The plurality and variety of civilisation has, it is true, engaged scholars, but with a strange restriction to the past. Calculations are made of how many civilisations there have been, and their multiplicity today goes as it were unseen. There is no general admission of this contemporary plurality. Tacito consensu it is assumed that there is really only one civilisation, the so-called European, others representing only lower levels of the one, which is in any case spreading over the world, as witnessed by the acceptance of our inventions, the introduction of standing armies under European instructors, imports of cotton for naked Africans, etc. Only the rungs leading to Europeanisation are seen, and the same point of view is applied in research into the past. Although “European” civilisation has not always existed, the stages through which it had to pass can still be seen among “savages” representing an historical collection in space. All endeavours in historical research have been directed to discovery of the plan of these stages, allegedly of universal validity, in the progress from cannibal to Prussian lieutenant.
It is not easy to get rid of learned superstitions. Since I must therefore, be prepared for this book to be held in disrepute because of the absence in it of primitive communism, matriarchy and totemism, I do not stand to lose if I add yet another heresy, deny that homo faber created civilisation, and limit his role to an auxiliary position in the making of the stages of civilisation, whose kind does not in the least depend on technical discoveries.
At present the authority of ergology377 is perhaps at its height. The genesis of the ergological method lies in the old trichotomy, in the old view of prehistoric evolution according to the main elements in the struggle for existence — fishing and hunting, pastoralism, agriculture. This plan dates from the eighteenth century, and was improved upon until the end of the nineteenth. E. List, for example, distinguished five economic epochs: hunting, pastoral, agricultural, agricultural manufacturing, and, finally, agricultural, manufacturing and trading simultaneously. Patterns of this kind have, it is true, been abandoned, but in their place we have ergoist patterns.
For from these first patterns it was only a step to others, namely to the fixing of periods by the most important invention-aids in the struggle for existence. The first attempts are to be found in L. H. Morgan’s Ancient Society (1877) a work which was long a real codex for an uncounted mass of scholars of all languages; but the author gave warning that his was a temporary division, since periods would be established for certain only when the whole history of the acquisition of the means of existence had been properly examined.
After a time establishment of the periods of different techniques was tackled directly. Morgan had already said that social systems were closely dependent on techniques. He distinguished three periods of the savage state: a low pre-fire period, a middle period beginning with the use of fire and having for tools cudgel, flint — up to the bow-and-arrow stage, and a superior level disposing of wooden vessels, twig baskets, log-boats and knowledge of hand-weaving. With pottery begins the barbaric stage — first the bow and club, then the domestication of animals and finally, at a more developed stage of barbarism, the beginnings of metal-working and settled agriculture. The epoch of civilisation follows, its essential feature (according to Morgan) being the manufactures which come more and more to the fore. Morgan supposed that it was only thanks to agriculture that private property emerged, and through it the monogamous family, this in turn leading on to the State, etc. The periods of the development of property were in his view more or less the same as those of the various kinds of struggle for existence, which depended on tools, so that everything finally depended on technique. Although he admitted that in more than one respect the most important department of man’s spiritual development is also embedded in the history of property, however in the upshot, his arguments inconsistently make this spiritual development depend on progress in pottery, weaving, etc.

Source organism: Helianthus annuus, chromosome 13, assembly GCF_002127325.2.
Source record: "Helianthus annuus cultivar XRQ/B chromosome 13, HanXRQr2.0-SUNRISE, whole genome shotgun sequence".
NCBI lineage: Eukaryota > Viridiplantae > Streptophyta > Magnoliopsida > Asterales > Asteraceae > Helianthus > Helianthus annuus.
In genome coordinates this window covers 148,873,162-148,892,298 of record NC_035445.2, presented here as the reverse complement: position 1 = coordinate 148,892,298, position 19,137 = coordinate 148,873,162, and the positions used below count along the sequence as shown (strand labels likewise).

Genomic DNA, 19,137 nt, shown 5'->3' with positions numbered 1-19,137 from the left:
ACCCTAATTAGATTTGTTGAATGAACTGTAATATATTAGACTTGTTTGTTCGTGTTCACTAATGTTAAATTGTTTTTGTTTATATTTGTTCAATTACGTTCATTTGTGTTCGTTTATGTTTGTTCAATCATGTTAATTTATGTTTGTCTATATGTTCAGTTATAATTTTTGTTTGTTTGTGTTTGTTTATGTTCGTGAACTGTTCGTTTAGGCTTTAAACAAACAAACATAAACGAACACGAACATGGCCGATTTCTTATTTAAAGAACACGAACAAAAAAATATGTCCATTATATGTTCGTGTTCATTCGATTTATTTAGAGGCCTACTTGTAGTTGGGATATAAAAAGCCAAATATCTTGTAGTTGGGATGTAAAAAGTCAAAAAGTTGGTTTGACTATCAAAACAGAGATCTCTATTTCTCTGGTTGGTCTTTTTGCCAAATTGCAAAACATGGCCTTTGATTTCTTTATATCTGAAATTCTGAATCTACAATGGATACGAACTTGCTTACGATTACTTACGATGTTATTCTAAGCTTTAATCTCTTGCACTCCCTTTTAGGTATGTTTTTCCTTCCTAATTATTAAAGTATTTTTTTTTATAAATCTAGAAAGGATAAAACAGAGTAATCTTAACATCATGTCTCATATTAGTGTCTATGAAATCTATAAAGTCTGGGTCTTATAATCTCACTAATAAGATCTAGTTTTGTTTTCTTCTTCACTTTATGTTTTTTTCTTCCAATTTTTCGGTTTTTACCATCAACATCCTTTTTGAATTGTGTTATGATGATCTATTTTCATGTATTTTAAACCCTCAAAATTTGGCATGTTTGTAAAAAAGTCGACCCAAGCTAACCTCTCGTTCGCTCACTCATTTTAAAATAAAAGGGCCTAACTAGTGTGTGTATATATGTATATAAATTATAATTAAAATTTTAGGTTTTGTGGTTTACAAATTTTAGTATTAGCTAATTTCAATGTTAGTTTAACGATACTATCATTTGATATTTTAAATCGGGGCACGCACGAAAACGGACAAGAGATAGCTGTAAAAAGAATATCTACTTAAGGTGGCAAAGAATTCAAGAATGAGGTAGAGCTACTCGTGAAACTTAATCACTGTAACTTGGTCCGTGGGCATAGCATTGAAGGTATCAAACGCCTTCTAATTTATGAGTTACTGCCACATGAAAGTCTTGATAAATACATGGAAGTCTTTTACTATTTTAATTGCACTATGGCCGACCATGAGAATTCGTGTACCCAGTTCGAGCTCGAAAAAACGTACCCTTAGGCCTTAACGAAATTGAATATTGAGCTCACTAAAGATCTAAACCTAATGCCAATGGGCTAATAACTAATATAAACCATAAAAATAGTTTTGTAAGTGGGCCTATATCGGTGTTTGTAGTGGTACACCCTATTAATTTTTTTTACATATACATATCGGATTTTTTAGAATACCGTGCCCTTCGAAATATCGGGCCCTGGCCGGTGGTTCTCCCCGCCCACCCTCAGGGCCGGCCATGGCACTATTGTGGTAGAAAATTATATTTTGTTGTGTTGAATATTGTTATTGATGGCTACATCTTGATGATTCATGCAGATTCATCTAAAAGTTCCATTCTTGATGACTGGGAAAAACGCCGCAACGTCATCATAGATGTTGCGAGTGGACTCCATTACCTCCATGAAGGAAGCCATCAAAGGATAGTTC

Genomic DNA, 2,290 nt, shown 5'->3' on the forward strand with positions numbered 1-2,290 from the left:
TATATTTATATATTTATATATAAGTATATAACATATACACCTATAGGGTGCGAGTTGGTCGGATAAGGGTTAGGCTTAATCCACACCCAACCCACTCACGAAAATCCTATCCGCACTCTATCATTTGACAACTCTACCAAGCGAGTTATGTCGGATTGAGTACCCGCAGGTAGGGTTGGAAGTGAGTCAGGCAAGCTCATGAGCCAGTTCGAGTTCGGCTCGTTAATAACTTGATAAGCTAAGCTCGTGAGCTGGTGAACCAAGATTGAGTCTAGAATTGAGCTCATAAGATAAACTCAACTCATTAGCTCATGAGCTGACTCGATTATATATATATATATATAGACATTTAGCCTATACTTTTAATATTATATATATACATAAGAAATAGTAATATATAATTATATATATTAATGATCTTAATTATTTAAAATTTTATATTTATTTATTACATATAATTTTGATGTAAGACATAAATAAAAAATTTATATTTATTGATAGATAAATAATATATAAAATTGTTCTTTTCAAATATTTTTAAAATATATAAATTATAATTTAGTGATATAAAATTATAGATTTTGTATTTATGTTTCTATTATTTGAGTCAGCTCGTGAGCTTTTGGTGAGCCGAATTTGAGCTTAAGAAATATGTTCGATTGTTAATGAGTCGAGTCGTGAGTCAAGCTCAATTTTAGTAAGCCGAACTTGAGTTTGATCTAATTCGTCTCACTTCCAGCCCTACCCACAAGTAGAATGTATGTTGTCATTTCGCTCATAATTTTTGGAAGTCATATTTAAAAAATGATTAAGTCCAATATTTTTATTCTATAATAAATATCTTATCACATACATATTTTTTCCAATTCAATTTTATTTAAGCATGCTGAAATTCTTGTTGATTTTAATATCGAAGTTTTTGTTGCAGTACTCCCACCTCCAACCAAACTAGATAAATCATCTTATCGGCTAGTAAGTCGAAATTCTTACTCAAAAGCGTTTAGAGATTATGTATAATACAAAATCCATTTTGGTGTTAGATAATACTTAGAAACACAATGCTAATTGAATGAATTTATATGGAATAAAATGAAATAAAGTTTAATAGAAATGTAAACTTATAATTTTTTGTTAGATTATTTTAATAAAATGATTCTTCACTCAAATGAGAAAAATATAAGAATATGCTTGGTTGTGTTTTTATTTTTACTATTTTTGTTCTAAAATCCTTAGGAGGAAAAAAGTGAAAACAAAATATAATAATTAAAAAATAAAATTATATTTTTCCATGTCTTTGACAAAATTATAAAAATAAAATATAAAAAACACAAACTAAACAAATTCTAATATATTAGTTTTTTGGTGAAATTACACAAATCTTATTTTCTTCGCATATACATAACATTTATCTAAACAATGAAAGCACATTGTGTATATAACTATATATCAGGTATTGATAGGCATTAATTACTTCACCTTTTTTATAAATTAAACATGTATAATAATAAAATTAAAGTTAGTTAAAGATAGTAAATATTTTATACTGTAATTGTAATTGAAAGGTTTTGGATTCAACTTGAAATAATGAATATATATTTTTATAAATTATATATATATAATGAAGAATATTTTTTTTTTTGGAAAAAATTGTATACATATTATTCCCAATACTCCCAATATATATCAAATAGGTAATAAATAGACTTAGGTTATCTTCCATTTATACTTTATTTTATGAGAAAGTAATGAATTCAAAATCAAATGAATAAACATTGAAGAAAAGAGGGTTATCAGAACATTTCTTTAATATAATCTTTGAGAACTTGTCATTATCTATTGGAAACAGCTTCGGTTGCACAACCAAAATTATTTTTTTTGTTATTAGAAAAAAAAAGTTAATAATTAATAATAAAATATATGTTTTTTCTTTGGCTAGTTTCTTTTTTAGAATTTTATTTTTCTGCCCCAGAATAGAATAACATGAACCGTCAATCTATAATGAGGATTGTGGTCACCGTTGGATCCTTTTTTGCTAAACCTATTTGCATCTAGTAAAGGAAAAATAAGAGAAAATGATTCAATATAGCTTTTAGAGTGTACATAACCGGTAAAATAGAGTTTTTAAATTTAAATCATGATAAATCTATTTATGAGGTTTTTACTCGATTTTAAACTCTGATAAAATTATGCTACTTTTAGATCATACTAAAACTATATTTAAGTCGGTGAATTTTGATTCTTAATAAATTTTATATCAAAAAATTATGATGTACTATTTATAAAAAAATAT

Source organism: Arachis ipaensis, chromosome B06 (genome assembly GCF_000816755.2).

Limiting myself to the most outstanding scholars, I shall draw attention to the way in which E. du Bois Reymond later divided history into three epochs: the first characterised by building, smelting, casting and stone-quarrying, the second by the three discoveries: compass, gunpowder and printing; and the third by machines driven by heat. According to him, one of the most important causes of the decline of the classical world was its failure to rise above the first level of technique. Paul Barth justly replied that the Germanic tribes did not have techniques superior to those of the Romans, who were in any case always improving theirs. He also drew attention to the fact that primitive peoples sometimes die out at the very time they acquire better tools.378
The French and Catholic school of prehistory and ethnology founded by the famous sociologist Frederic Le Play, introduced a kind of synthesis of the development of the family organisation and the development of technical skill. Its outstanding exponent J. R. Maurice Vignes divided his main work La science sociale d’après les principes de le Play et de ses continuateurs (1897) into sections: I L’âge des productions spontanees, l’âge des machines; II L’âge des machines (fin), l’âge de la houille, dela vapeur et de l’électricité. The organisation of family life depended on the mode of the struggle for existence and on manufacturing technique. Vignes distinguished in the latter three historical periods: hand-tools, machinery, coal. Since agriculture was carried out not with hand-tools alone, it already belongs to the machine period. The acquisition of food began, however, with hunting and fishing, and with these forms of economy the family (in Vigne’s view) was loose, and paternal authority weak; personal property consisted in the bow and tools, while the hut was family property and woods or grazings belonged to the clan. As a result of the keeping of live prey, huntsmen came in time to keep cattle on the steppes, with a patriarchal family life and the land, undivided. In agriculture, slavery, etc. developed. (Sometimes it is not easy to follow Vigne’s arguments because of his indeterminate nomenclature.)